You forget Judith Freeman is a neo -liberal troll who has been accused by Murphy of myriad crimes on Twitter – in his eyes that makes her guilty.

  12. Do you need to be a member to attend fringe meetings?

    AIUI Ritchie boasts that he’s not a member.

    After his slating of Corbyn and McDonnell, I wonder if a few from Momentum will turn up to his meeting and enliven it?

  13. BiG>

    “It’s interesting to note that Corbyn would have won on the basis of full membership”

    No, that’s just another of the flagrantly dishonest things Corbynites say. Check the historical membership figures. The vast majority of Labour supporters are no longer members, and haven’t been for decades. Corbyn would have won on the basis of those who had already infiltrated the party by the time he started making it harder to do so, that’s all.

  14. It’s not fair tax they want. McD is after full tax! Strange they don’t get on. Ritchie would appear to have wet dreams about full tax.

  15. hodginator

    He was offered a position in the Mcdonnell team last year but because it wasn’t paid enough and did not make him head honcho he turned it down. I have this almost direct from the horse’s mouth. Since then they have engaged in a proxy battle over TRUK and through Hard Left blogs.

  16. The vast majority of Labour supporters are no longer members, and haven’t been for decades.

    By ‘supporters’ here do you mean just voters?

  17. @Dave, I am going on the numbers quoted by the Daily Hellograph. Granted, not known for its accuracy, but equally not a friend of Corbyn.

    If the party’s traditional members have left and been replaced by hundreds of thousands of entryists, the party still has to respect the wishes of its legal members. They are clearly a sizeable constituency, and their lack of representation in the post-Bliar era is at least partly down to the political system in the UK which is destined to domination by two parties. There isn’t an option for coalition-style politics, by a spectrum of parties, instead the parties have to build internal coalitions.

    It’s hardly the first time we have seen this attempt at hard-left dominance within the labour party.

    Perhaps the US and UK will swap systems, with Comrade President Corbyn entertaining the state visit of King Donald I. Given that both are national socialists, I think it would make a good match!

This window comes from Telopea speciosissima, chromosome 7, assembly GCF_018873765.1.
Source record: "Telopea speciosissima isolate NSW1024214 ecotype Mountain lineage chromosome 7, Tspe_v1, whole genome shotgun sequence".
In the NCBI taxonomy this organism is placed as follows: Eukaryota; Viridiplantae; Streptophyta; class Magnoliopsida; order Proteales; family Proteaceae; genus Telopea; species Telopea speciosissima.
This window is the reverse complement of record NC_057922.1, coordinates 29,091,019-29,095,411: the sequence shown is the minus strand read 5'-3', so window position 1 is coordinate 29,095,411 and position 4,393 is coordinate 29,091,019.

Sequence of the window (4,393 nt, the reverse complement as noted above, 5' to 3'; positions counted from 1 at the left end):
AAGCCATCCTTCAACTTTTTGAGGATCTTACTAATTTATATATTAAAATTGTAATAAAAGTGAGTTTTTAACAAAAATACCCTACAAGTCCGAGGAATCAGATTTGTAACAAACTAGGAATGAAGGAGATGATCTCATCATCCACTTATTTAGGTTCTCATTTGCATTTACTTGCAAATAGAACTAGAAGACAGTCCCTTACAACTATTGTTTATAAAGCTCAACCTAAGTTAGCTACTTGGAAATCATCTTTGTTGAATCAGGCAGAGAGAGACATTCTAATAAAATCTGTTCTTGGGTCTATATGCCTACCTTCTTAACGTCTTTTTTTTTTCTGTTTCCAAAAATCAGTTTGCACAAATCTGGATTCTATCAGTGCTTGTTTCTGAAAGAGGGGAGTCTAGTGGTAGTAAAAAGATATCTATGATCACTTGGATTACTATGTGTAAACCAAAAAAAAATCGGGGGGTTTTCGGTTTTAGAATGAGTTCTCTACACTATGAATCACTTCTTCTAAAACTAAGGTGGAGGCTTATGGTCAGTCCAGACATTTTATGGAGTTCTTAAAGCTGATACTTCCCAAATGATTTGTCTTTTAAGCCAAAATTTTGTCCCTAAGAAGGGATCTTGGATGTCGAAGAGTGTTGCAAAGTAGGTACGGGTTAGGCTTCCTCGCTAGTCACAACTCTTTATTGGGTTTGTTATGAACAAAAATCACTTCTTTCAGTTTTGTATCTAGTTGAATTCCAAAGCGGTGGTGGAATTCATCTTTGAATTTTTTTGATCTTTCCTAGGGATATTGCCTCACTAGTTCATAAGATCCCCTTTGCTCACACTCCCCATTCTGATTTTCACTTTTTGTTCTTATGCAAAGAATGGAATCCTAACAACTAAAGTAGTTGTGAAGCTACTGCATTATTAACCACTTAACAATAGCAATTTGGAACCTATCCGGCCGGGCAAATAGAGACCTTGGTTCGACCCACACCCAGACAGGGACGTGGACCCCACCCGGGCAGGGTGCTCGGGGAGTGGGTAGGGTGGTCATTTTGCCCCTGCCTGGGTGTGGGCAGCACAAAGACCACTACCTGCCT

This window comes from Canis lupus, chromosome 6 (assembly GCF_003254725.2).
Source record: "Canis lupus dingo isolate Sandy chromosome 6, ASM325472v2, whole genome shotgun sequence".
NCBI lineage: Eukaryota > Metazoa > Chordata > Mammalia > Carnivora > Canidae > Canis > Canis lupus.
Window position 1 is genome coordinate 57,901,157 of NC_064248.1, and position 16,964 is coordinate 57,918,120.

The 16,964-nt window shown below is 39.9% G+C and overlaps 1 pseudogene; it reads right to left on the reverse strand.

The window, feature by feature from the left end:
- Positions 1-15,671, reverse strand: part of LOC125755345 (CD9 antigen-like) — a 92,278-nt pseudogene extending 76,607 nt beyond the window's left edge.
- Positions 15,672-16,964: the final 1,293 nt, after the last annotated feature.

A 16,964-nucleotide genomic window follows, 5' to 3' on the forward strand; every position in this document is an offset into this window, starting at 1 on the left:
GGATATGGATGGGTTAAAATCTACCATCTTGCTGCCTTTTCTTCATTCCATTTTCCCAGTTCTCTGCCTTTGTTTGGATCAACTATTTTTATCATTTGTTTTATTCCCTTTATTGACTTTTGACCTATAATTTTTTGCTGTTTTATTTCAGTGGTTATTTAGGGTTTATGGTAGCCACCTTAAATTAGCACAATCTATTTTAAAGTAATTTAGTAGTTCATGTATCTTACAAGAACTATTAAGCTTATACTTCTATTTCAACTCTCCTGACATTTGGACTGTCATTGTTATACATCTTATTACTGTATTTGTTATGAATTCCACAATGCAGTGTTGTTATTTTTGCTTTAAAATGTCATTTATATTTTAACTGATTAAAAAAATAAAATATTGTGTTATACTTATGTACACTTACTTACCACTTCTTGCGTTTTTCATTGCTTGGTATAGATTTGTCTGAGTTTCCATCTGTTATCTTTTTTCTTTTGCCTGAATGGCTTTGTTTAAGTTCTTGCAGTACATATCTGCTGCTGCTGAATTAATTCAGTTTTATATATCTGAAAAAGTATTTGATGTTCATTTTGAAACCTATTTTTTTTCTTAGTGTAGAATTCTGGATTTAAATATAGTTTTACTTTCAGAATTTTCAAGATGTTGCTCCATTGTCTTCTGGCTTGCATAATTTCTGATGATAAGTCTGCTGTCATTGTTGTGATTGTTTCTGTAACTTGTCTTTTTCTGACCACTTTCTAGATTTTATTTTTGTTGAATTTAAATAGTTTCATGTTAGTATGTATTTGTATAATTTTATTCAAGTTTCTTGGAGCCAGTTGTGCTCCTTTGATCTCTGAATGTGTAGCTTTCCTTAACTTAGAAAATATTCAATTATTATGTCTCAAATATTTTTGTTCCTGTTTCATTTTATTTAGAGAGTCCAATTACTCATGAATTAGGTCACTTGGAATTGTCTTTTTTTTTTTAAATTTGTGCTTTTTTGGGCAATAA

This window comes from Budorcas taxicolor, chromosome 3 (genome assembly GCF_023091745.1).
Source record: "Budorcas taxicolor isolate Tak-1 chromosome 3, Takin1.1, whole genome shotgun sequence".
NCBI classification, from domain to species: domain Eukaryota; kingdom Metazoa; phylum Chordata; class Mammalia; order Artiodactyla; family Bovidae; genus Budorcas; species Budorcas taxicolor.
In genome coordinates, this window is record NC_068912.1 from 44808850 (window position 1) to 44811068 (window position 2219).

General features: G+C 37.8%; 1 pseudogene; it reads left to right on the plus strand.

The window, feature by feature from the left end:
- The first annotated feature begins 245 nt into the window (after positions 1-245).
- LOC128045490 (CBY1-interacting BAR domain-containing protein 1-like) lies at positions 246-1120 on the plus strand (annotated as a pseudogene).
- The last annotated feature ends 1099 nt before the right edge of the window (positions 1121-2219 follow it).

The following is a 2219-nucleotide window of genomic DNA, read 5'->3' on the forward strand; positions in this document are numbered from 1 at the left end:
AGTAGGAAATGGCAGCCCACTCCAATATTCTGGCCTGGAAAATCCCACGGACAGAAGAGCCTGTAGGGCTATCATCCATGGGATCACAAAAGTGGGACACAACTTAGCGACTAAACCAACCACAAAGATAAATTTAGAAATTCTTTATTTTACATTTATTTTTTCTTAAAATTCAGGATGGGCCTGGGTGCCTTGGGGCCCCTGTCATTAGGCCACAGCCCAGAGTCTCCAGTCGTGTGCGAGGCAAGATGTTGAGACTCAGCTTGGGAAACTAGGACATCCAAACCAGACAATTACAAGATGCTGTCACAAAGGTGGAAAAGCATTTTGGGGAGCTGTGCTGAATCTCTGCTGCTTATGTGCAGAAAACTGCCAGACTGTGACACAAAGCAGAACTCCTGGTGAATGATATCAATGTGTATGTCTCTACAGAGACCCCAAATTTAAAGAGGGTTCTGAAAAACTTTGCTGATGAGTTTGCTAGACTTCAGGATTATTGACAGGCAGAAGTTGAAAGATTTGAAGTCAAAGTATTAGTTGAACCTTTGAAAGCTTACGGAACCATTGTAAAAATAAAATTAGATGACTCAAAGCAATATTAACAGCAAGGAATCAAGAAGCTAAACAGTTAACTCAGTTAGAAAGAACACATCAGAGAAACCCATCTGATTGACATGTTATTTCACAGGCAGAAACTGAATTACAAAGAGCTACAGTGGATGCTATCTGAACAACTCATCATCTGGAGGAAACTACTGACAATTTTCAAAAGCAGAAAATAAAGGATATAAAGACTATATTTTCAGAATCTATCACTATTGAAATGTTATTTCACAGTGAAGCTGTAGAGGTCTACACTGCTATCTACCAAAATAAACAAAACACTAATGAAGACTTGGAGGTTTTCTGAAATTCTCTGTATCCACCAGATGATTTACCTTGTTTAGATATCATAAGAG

18. It’s not fair tax they want. McD is after full tax! Strange they don’t get on. Ritchie would appear to have wet dreams about full tax.

    There is no dirtier war than a far-Left civil war.

  19. Labour opened up their membership to all and sundry. All and sundry then proceeded to vote for who they wanted. Labour cried.

    They cannot even manage their own fucking party and they expect to be elected to govern the country?

  20. Mcdonnell has announced that a Labour government will ensure that everybody will earn enough to live on.

    Wonderful, so making one cup of tea a week will earn me enough to live on. I won’t need to use my savings? Joyful bright uplands! Not so bright for people in their 90s forced to earn money to stay alive.

  21. BiG: I watched my party being taken over by right-wing Orange Bookers and the resultant fall-out, so I’m sitting here with my supply of popcorn.

  22. Cynical Fortysomething: Sadly that’s not much different to the Osborne version, which I think is supposed to be up to £9.50 by the next election.

  23. Bloke in North Dorset

    “Mcdonnell has announced that a Labour government will ensure that everybody will earn enough to live on.”

    Yep, and he’s also announced we’re going to get Socialism V20.1, with no explanation of why this time we will get different results.

    Einstein’s definition of madness put to the test yet again.

  24. @jgh,

    To be fair the orange bookers are where the liberals should have been, and were if you go back far enough. IMNSHO. You can have economic and social liberalism at the same time. In a way it was surely just a reversal of the SDP takeover?